Black Student Support: WAG Blasts CSUSB Failure
by Dianne Anderson
Attempts at equal education access have become a battlefield for community activists who plan to take their fight for Black students and employees to the next level in the inland empire.
Members of the Westside Action Group (WAG) say they have tried to get the California State University system to address the low representation of Black students at CSUSB due to poor outreach and the hostile campus climate.
Stan “Amiri” Futch, president of WAG, said the campus boasts of a higher percentage of Black students than other CSU’s. However, he is concerned the representation is much lower than it should be considering the local Black population.
“We have more African Americans in this community, but that being said, those numbers should be even higher,” Futch said.
Futch said the campus doesn’t have any targeted enrollment plan, or other official strategies to show how the campus intends to bring in more Black students. He takes issue with one letter from CSUSB President Dr. Tomas Morales that seemed politically correct, but did not address WAG concerns, and didn’t propose any solutions.
The letter mentioned CSUSB’s fast movement to get Black students out of the dorms that had brown water and other safety concerns, but Futch argues that the move was because it was a public health lawsuit waiting to happen.
“His [Dr. Morales] response was the African American students were there trying to save money, that the students chose to live in the dorms because they were cheaper than the new dorms,” Futch added.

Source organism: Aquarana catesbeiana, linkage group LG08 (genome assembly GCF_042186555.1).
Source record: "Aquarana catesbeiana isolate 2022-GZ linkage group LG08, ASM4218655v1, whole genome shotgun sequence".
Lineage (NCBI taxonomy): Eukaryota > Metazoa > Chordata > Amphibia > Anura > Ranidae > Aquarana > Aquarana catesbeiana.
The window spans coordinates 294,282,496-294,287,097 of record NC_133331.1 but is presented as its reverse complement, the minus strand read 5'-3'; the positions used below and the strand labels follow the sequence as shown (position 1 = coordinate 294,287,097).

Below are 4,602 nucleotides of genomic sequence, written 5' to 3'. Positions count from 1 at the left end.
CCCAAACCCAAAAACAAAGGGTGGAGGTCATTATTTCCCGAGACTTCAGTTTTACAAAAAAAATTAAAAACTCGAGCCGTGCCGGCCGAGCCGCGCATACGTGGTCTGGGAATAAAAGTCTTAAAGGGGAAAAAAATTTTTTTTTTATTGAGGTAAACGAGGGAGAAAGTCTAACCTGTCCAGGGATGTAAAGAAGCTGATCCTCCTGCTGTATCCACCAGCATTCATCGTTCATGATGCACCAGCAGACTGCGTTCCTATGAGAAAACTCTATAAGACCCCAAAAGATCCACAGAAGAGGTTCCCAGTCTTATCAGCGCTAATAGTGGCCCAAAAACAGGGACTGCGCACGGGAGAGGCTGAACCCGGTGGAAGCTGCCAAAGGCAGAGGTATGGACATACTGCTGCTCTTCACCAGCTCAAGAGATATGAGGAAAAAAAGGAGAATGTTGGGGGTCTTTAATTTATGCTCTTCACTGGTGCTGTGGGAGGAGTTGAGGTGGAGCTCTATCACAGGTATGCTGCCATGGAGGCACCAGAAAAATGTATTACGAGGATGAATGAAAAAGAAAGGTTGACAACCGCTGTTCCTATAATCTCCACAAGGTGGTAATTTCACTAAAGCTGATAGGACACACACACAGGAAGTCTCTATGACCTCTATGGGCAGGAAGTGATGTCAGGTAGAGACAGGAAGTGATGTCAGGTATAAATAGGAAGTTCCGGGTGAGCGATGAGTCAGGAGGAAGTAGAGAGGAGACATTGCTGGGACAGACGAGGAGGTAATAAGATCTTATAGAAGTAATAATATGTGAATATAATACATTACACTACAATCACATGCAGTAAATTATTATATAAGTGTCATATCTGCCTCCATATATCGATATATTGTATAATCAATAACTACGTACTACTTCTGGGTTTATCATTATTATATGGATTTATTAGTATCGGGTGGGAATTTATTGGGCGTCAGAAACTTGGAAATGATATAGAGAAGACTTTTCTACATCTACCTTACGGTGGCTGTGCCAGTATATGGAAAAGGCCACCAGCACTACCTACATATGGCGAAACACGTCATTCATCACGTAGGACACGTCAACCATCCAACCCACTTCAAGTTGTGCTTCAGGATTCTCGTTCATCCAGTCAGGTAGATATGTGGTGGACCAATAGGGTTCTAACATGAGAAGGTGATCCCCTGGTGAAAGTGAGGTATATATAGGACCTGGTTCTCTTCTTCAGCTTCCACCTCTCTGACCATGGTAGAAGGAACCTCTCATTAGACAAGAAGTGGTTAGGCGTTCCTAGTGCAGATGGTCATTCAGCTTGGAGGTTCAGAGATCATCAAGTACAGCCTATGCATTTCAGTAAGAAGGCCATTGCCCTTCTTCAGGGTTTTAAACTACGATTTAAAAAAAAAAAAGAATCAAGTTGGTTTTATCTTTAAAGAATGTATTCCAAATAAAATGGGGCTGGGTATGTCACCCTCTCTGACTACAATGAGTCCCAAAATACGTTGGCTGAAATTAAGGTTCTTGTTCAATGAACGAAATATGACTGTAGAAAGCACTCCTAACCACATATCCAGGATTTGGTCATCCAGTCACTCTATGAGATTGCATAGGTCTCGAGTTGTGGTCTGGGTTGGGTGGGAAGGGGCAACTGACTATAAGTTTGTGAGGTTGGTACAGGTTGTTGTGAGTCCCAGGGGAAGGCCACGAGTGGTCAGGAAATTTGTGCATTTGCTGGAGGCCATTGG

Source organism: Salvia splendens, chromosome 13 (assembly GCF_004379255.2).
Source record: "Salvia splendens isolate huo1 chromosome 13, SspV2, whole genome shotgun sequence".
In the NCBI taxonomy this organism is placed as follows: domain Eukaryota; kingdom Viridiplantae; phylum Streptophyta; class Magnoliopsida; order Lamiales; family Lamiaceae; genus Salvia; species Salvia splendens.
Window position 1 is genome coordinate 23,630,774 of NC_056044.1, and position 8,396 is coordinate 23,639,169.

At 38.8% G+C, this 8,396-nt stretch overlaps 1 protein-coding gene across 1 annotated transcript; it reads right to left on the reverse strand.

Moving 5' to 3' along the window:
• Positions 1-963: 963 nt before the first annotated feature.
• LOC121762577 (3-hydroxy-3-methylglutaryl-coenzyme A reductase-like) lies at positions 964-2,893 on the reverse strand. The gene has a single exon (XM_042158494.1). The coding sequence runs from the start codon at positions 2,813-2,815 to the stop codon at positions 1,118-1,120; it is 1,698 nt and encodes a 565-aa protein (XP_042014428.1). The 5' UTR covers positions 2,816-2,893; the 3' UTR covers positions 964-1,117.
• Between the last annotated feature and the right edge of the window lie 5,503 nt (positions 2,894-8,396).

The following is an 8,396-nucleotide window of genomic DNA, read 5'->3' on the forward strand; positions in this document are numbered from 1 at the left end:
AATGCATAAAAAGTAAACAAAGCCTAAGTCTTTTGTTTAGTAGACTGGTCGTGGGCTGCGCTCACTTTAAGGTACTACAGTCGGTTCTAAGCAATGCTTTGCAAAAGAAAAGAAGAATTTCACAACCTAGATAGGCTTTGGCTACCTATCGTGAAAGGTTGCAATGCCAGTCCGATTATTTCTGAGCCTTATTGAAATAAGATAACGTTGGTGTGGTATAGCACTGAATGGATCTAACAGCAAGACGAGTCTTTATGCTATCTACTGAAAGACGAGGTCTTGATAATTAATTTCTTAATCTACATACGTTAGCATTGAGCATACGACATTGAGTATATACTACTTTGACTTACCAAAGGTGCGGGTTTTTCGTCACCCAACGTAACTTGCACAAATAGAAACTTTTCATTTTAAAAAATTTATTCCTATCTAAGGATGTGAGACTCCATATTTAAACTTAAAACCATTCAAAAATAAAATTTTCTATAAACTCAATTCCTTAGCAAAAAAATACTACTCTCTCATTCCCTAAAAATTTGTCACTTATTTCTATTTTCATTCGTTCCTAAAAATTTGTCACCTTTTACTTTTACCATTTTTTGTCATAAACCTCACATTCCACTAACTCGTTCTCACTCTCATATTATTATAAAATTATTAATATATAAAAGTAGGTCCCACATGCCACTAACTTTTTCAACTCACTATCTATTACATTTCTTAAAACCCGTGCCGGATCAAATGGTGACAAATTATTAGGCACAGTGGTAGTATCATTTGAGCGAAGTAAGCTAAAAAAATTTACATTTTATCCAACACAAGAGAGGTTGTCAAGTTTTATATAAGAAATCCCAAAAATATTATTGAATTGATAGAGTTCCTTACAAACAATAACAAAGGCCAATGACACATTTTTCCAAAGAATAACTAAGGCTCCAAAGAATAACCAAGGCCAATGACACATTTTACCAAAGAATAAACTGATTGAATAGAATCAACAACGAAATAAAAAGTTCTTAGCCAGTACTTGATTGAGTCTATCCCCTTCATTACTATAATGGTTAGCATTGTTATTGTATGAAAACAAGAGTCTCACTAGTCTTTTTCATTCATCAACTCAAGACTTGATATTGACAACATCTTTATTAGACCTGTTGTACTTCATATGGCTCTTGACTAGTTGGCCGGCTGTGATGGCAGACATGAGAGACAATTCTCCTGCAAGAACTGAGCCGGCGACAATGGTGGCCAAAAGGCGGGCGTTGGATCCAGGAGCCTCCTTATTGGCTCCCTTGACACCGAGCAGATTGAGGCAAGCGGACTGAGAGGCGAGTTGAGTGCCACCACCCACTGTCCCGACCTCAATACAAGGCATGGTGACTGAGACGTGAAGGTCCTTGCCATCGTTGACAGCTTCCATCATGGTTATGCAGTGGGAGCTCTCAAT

WAG members have argued that all campus dorms should be equally safe and sanitary, and no one should have been allowed to live in the decrepit dorm in the first place.
“Rich people that have the money get the nice dorms? Shame on you,” he said. “Morales had no choice but to respond to that.”
WAG members have pushed their concerns since December 2019. They said although Dr. Morales attended one meeting in the past, he was invited to many meetings, and sent a Black representative in his place that had no power to change policy.
Trying to connect with CSU Chancellor White has been equally frustrating, Futch said. They sent two letters for help since March by certified mail and received no response. WAG tried to give them more time because of the pandemic.
“We thought maybe the secretary wasn’t in, or working from home. I was sending docs so someone would have to sign for it,” he said. “We knew they received the docs. I was tracking it.”
Because of privacy issues, he said the hostile campus climate is harder to track, but he personally knows of Black employees either forced out, or who left because of stress.
Several Black female professors with impeccable credentials were ousted from campus.
“Those women didn’t all just walk out the door, some fought for their jobs. That’s why we went to Dr. White. We thought maybe he’s not aware of what’s going on,” Futch said.
Walter Hawkins, a retired CSUSB data analyst, said that CSUSB’s lack of proper data collection on Black student enrollment at the campus is another concern because the numbers don’t add up.
He said that WAG was given one excuse for the disparity; that the true numbers are hard to glean because school is currently out. The other excuse was that getting at the right data is difficult because some Black students are multi-racial.